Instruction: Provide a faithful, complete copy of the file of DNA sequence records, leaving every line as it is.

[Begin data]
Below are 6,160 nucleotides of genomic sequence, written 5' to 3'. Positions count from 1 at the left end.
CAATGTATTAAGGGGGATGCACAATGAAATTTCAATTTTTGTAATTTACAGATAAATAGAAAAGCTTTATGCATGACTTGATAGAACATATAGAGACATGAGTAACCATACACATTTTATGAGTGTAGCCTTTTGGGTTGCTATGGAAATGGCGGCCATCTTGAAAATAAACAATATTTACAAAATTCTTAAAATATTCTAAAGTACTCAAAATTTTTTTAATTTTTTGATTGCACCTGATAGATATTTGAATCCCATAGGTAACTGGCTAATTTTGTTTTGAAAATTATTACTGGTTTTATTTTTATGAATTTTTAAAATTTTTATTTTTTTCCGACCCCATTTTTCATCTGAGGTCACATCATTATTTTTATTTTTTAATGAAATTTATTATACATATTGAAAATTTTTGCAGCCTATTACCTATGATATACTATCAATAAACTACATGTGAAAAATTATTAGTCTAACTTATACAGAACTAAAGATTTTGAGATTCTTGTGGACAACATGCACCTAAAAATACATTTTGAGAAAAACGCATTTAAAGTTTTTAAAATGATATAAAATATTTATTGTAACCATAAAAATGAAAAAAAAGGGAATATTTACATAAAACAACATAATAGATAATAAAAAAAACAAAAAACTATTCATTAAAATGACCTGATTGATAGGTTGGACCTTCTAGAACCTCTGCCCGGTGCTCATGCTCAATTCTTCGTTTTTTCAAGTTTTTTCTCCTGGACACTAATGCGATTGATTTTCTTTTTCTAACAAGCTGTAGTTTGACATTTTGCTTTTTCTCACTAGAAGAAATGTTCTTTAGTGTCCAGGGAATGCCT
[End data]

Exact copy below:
Below are 6,160 nucleotides of genomic sequence, written 5' to 3'. Positions count from 1 at the left end.
CAATGTATTAAGGGGGATGCACAATGAAATTTCAATTTTTGTAATTTACAGATAAATAGAAAAGCTTTATGCATGACTTGATAGAACATATAGAGACATGAGTAACCATACACATTTTATGAGTGTAGCCTTTTGGGTTGCTATGGAAATGGCGGCCATCTTGAAAATAAACAATATTTACAAAATTCTTAAAATATTCTAAAGTACTCAAAATTTTTTTAATTTTTTGATTGCACCTGATAGATATTTGAATCCCATAGGTAACTGGCTAATTTTGTTTTGAAAATTATTACTGGTTTTATTTTTATGAATTTTTAAAATTTTTATTTTTTTCCGACCCCATTTTTCATCTGAGGTCACATCATTATTTTTATTTTTTAATGAAATTTATTATACATATTGAAAATTTTTGCAGCCTATTACCTATGATATACTATCAATAAACTACATGTGAAAAATTATTAGTCTAACTTATACAGAACTAAAGATTTTGAGATTCTTGTGGACAACATGCACCTAAAAATACATTTTGAGAAAAACGCATTTAAAGTTTTTAAAATGATATAAAATATTTATTGTAACCATAAAAATGAAAAAAAAGGGAATATTTACATAAAACAACATAATAGATAATAAAAAAAACAAAAAACTATTCATTAAAATGACCTGATTGATAGGTTGGACCTTCTAGAACCTCTGCCCGGTGCTCATGCTCAATTCTTCGTTTTTTCAAGTTTTTTCTCCTGGACACTAATGCGATTGATTTTCTTTTTCTAACAAGCTGTAGTTTGACATTTTGCTTTTTCTCACTAGAAGAAATGTTCTTTAGTGTCCAGGGAATGCCT